ATLANTA—The first time the Falcons had the ball on Sunday, Seahawks linebacker Bobby Wagner and K.J. Wright teamed up to make a tackle on Atlanta's first play from scrimmage, something they have done so many times in their eight seasons as teammates.
Three hours later in a victorious locker room, Wright held a game ball in his hand as the team celebrated Wagner, who in Seattle's 27-20 victory over the Falcons moved into first place on the franchise's career tackles list.
"Hardest working person I know, the most consistent person I know, the most passionate player I know, and just a great friend of mine," Wright said in the visitor's locker room, ball held above his head. "I can't thank him enough for being in my life. Today, Bobby broke the Seahawks all-time tackles record."
With that, the team erupted in celebration for their defensive captain, who now has 989 career tackles, five more than former Seahawks safety Eugene Robinson. Considering that Wagner is only halfway through his eighth season—Robinson had 984 tackles in 11 seasons with the Seahawks—his record will be very difficult to match by the time his Seahawks career is over.
"He's got plenty of years left," Seahawks coach Pete Carroll said. "I don't know how anybody could ever break that record. I think he's going to own that forever. That's amazing that he's there already. It's just a tribute to the unbelievable player that he is and his discipline, his toughness, his work ethic, everything. That's an incredible number."
Wagner planned on briefly enjoying his accomplishment after the game, but as someone who expects to play this game for many more years, he isn't overly concerned with his legacy at this point.
"Honored, humbled, because there are a lot of players who came before me, a lot of players who made this organization what it is," Wagner said after the game. "So to pass those guys, it's a blessing. I thank my teammates, my coaches. Without them I wouldn't be so free and able to make those tackles and those plays. So it's something I'm definitely honored for. We have a long way to go, so I'll appreciate it on that long plane ride home, but after that I'm moving forward."
While Wagner finished Sunday's game with six tackles, a low number by his standards, it was anything but a quiet game for him. That tackle total included a sack on Matt Schaub that helped stop an Atlanta possession, a recovery of a fumble caused by rookie safety Marquise Blair in the red zone when the Falcons were knocking on the door, and a pass breakup on a 2-point attempt that would have put the Falcons within one score of the Seahawks late in the game.
When Wagner arrived in a 2012 draft class that also included Russell Wilson, the rookies had a meeting in which they talked about "how we were going to go places," Wilson recalled on Sunday. It's safe to say those two have gone places in this league and will continue to do so as veteran leaders of the Seahawks.
"I think about his work ethic and all that he has put into this game, this franchise and this team, and I have been so happy to do it with him," Wilson said. "He is a true pro. He is going to be a Hall of Famer. He is a great player, a great friend, and a great captain. I am just glad I get to do it with him. We were talking in the locker room about how it is just the beginning for him, and we are all really excited about his accomplishments."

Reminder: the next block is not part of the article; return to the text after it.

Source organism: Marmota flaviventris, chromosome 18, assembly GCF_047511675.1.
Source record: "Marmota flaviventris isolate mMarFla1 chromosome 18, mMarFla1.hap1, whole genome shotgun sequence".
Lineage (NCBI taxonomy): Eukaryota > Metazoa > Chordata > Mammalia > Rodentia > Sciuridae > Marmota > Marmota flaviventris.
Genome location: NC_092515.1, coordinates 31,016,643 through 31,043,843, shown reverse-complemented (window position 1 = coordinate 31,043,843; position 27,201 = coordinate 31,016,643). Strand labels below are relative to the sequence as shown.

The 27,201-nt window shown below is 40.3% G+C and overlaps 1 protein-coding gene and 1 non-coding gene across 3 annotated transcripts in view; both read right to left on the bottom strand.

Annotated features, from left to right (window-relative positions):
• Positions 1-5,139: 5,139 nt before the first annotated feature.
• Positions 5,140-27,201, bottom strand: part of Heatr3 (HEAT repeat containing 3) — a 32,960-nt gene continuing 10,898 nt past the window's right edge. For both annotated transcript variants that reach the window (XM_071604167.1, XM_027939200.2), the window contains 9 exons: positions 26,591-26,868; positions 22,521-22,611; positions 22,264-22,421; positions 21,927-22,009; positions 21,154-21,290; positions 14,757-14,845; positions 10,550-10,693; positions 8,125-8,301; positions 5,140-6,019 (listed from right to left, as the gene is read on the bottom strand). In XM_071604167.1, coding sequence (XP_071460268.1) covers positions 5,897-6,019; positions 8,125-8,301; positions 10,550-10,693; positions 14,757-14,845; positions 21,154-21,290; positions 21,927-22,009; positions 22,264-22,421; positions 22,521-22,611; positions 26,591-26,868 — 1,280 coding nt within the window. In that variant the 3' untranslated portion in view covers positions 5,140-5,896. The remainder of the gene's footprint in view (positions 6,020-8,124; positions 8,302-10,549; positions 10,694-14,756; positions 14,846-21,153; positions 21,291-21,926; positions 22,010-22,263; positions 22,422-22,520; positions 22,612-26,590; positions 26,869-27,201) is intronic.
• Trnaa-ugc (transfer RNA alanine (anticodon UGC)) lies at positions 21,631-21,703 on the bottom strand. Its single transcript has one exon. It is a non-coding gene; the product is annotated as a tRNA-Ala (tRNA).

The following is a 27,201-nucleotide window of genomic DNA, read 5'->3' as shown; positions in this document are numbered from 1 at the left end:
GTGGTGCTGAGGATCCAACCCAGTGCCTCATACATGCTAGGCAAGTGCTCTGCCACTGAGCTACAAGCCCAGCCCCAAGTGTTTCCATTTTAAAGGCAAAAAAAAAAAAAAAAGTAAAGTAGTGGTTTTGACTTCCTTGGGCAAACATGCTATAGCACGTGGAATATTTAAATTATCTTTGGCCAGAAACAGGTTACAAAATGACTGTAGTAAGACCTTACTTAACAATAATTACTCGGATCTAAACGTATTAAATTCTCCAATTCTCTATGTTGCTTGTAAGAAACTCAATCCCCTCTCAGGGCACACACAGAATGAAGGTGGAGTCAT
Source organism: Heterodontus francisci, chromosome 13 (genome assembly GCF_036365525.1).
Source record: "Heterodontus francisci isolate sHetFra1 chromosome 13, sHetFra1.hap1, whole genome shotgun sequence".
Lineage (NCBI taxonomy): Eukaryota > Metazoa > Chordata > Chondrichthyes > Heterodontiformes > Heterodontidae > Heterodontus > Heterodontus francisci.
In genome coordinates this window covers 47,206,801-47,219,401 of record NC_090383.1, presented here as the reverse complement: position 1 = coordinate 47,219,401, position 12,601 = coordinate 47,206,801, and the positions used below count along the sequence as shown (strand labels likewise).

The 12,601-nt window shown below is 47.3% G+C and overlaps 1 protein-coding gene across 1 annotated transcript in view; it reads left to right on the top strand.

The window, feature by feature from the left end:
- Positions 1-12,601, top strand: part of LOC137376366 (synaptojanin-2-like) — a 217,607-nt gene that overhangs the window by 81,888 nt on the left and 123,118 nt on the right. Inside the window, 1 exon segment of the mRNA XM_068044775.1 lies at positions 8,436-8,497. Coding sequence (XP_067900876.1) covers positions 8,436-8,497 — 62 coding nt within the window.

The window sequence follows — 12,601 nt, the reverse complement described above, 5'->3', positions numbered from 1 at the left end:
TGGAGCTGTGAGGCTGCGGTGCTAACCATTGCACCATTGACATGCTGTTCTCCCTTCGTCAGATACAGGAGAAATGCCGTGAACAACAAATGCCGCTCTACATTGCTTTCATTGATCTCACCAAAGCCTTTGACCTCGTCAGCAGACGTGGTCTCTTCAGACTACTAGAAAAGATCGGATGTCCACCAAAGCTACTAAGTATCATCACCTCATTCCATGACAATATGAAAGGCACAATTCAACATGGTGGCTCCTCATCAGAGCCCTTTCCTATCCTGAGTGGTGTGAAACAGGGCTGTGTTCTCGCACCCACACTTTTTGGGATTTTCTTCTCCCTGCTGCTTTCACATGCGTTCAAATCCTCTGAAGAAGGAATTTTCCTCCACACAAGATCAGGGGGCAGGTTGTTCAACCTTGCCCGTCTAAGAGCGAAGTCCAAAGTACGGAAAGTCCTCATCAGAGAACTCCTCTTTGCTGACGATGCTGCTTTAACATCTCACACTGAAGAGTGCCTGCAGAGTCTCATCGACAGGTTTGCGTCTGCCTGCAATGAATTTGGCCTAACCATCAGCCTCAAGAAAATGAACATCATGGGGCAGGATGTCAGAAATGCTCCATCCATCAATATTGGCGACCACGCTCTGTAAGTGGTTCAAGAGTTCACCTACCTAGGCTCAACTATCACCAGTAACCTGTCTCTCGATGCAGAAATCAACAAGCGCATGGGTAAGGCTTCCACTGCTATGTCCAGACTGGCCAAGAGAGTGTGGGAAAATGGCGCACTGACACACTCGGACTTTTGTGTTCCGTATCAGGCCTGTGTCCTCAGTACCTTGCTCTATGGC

Those accomplishments include Wagner earning first-team All-Pro honors four times, second-team honors once, and Pro-Bowl honors five times. They include him playing a big role on the best defenses in franchise history, a group that led the NFL in scoring defense for four straight seasons from 2012-2015—a first in the Super Bowl era—while helping the Seahawks to a pair of Super Bowls, including the team's 43-8 win over the highest scoring offense in NFL history in Super Bowl XLVIII.
"He's the hardest working dude I know, just so consistent," Wright said, who himself moved into fourth place on the team's career tackles list Sunday, passing Joe Nash. "And that record's going to get even bigger. It's going to be fun to watch him just continue to dominate. It has been fun to watch on my end."
Wagner has not just continued to thrive on the field, but he also continues to push himself off of it. In an effort to expand his skillset and challenge himself, he serves as his own agent and last summer negotiated for himself a massive contract extension. He wants to continue his education this offseason, preferably at a HBCU (historically black colleges and universities), which is why on road trips this season he has sported sweatshirts from those schools, including Grambling, Morehouse, and this week, Howard University.
"I just wanted to show my love and support for them," he said. "… I feel like those schools, the HBCUs deserve a lot of love, and I definitely would like to attend one in the offseason, so just showing my love."
But while Wagner is interested in making himself a more complete person off the field, he isn't planning on leaving the game anytime soon.
"Hopefully that number continues to grow as I play here," he said. "I want to play here for a long time."
And it isn't lost on Wagner that two of his linebacker idols, Brian Urlacher and Ray Lewis, played their entire careers with one team.
"I put a lot of value into that," he said. "In a business where it's cutthroat, it's cool to be able to play with one organization your whole career. I watched guys like Ray Lewis and Brian Urlacher, and those guys played their careers out with one team. It's a little harder nowadays because of the way the contracts are set up, because of the way the league is, to play with one team. So I've still got a long way to go, but it's something you should be proud of if you're able to accomplish it."